No ancient source gives the phrase exactly as it is usually quoted in modern times (Carthago delenda est). Its current form was made by English and French scholars at the turn of the 18th and 19th centuries, while German scholars have used the longer "Ceterum censeo Carthaginem delendam esse".[16] Ancient authors quote the phrase as follow:

Modern usage

The phrase is sometimes fully adapted in modern usage, as a learned reference to total warfare.[20] In 1673 the English minister Anthony Ashley Cooper, 1st Earl of Shaftesbury revived the phrase in the form "Delenda est Carthago" in a famous speech before Parliament during the Third Anglo-Dutch War, comparing England to Rome and the Dutch Republic to Carthage. In the 1890s, the London newspaper Saturday Review published several articles that expressed an anti-German sentiment, summed up in the quote Germania est delenda (Germany needs to be destroyed). The pro-German radio station Radio Paris in occupied France between 1940 and 1944 had "England, like Carthage, shall be destroyed!" as its slogan. The phrase was used as the title for Alan Wilkins' 2007 play on the Third Punic War, and for a book about Carthaginian history by Richard Miles.

In Isaac Asimov's novel Robots and Empire Dr. Mandamus uses a note with the phrase in order to convince Kelden Amadiro to see him about his plan of destroying Earth, which they both consider the ultimate enemy of the Spacer worlds. In this case, the phrase is written as "Ceterum censeo, delenda est Carthago" and Mandamus translates it as "In my opinion, Carthage must be destroyed". A modified version of the phrase is used in the novel Peace on Earth by Stanis?aw Lem ("Ceterum censeo humanitatem preservandam esse"--"Furthermore, I consider that mankind must be saved").[21]

In Poul Anderson's short story Delenda Est time travellers meddling in the events of the Second Punic War create an Alternate History in which Western European civilisation came to be based on a Celtic-Carthaginian cultural synthesis (rather than Greco-Roman, as in actual history).

See also

Notes

  1. ^ Est is the third-person singular present active indicative form of the verb esse; here, the person (third) and number (singular) of the verb are controlled by the subject noun, Carthago.

References

  1. ^ Cassell's Latin Dictionary, ed. Marchant & Charles.
  2. ^ Betts, Gavin, Teach Yourself Latin, Sevenoaks, 1992, p.125, ISBN 978-0340867037
  3. ^ Latin Case. Department of Classics - The Ohio State University. Web. 16 Feb. 2016. (noting that "[t]he nominative case is the case for the subject of the sentence.")
  4. ^ To be clear, the semantic import of "Carthage is to be destroyed" is not "Carthage is scheduled for future destruction," but rather that "Carthage must be destroyed." The former is a flaccid recital of a future eventuality; the latter is a normative statement of what needs to happen, of moral desert. That is the deontic modality. See, e.g., Risselada, Rodie. Imperatives and Other Directive Expressions in Latin: A Study in the Pragmatics of a Dead Language. Brill Academic Publishers, 1993. p. 179. Print. (noting that the periphrastic gerundival construction "has a general deontic value.")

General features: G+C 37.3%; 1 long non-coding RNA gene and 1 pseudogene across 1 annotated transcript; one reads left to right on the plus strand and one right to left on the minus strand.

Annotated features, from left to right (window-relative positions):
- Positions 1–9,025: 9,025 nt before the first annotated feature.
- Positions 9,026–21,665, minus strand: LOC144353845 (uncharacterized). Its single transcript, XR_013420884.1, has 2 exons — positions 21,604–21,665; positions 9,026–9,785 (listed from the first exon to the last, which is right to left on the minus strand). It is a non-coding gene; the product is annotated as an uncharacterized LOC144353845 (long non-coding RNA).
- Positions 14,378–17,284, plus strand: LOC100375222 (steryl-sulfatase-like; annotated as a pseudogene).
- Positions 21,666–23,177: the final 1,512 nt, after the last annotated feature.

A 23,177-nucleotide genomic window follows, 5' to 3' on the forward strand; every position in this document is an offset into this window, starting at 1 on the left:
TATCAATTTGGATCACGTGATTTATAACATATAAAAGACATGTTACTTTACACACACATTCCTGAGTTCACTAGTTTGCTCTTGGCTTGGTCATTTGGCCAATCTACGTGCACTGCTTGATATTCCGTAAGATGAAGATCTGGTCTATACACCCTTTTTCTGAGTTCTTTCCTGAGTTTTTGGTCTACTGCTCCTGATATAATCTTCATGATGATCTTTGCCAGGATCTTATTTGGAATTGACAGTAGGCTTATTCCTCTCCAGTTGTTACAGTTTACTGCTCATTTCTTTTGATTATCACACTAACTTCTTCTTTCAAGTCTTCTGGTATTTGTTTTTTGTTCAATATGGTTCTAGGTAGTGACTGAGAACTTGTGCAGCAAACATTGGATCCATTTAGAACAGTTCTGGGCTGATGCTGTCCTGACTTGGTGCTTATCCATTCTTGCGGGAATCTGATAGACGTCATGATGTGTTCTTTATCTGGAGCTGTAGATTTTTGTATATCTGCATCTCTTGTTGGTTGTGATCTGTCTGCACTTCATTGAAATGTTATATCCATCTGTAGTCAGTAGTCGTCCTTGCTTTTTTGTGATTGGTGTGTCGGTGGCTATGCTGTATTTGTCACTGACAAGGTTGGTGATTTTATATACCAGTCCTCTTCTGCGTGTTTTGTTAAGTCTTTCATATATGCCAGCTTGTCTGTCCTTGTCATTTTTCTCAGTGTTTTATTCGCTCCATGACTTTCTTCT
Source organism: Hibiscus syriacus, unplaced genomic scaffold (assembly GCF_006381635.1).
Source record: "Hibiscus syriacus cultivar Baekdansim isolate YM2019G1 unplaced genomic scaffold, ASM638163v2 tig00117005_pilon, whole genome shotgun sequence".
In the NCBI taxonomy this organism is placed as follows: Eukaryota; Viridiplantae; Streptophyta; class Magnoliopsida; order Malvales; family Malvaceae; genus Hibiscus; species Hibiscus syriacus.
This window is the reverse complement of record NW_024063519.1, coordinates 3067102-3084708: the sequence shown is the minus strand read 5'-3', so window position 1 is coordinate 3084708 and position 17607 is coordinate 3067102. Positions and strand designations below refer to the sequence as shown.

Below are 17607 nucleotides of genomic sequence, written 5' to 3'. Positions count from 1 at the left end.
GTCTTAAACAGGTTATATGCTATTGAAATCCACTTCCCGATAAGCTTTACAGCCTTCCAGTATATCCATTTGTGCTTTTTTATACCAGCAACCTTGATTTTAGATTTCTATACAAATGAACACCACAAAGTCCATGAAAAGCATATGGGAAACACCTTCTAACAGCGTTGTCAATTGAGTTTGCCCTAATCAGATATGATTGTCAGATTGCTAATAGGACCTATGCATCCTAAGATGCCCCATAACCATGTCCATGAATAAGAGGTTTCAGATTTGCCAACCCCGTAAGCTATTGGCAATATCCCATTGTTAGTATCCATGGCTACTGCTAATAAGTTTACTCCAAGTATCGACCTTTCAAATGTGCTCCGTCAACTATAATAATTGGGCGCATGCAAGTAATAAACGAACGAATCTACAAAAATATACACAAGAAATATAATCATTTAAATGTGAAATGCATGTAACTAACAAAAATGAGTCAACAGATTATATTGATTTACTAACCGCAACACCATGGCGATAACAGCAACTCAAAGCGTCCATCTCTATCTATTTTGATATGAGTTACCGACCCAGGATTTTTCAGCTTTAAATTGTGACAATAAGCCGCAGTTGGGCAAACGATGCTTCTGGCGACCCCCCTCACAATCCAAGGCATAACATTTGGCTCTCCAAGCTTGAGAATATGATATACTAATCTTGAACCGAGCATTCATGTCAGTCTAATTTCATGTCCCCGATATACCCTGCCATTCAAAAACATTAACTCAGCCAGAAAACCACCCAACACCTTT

5. ^ Allen, J. H., Greenough, J. B., et al. Allen and Greenough's New Latin Grammar for Schools and Colleges, PART FIRST -- WORDS AND FORMS, ADJECTIVES. Perseus Digital Library. Web. 13 Feb. 2016. (noting that "[adjectives] agree with their nouns in gender, number, and case.")
  6. ^ Allen and Greenough's New Latin Grammar for Schools and Colleges, Part Second -- Syntax, Indirect Discourse. Perseus Digital Library; accessed 13 Feb. 2016. (noting that "Verbs . . . of knowing, thinking, telling, and perceiving, govern the Indirect Discourse.")
  7. ^ Allen and Greenough's New Latin Grammar for Schools and Colleges, Part First -- Words and Forms, Adjectives. Perseus Digital Library, accessed 13 Feb. 2016.
  8. ^ Astin, Cato, pp. 267-288.
  9. ^ Diodorus, xxxiv-xxxv. 33.
  10. ^ a b Plutarch, Cato the Elder, 27.
  11. ^ O'Gorman, "Cato the Elder", p. 111.
  12. ^ John Jacobs, "From Sallust to Silius Italicus, Metvs Hostilis and the Fall of Rome in the Punica", in Miller & Woodman (eds.), Latin Historiography, p. 123.
  13. ^ Adcock, "Delenda Est Carthago", pp. 125, 126.
  14. ^ Vogel-Weidemann, "Carthago Delenda Est", p. 87.
  15. ^ Ridley, "Pinch of Salt", p. 144.
  16. ^ Vogel-Weidemann, "Carthago Delenda Est", pp. 79, 89 (note 4).
  17. ^ Pliny, xv. 20.
  18. ^ Aurelius Victor, 47. 8.
  19. ^ Florus, Epitome, i. 31.
  20. ^ ""Delenda est" shouldn't be destroyed". Archived from the original on June 25, 2006. Retrieved 2007.
  21. ^ Stanislaw Lem (2002). Peace on Earth. Houghton Mifflin Harcourt. p. 178. ISBN 015602814X.

Bibliography

Ancient sources

Modern sources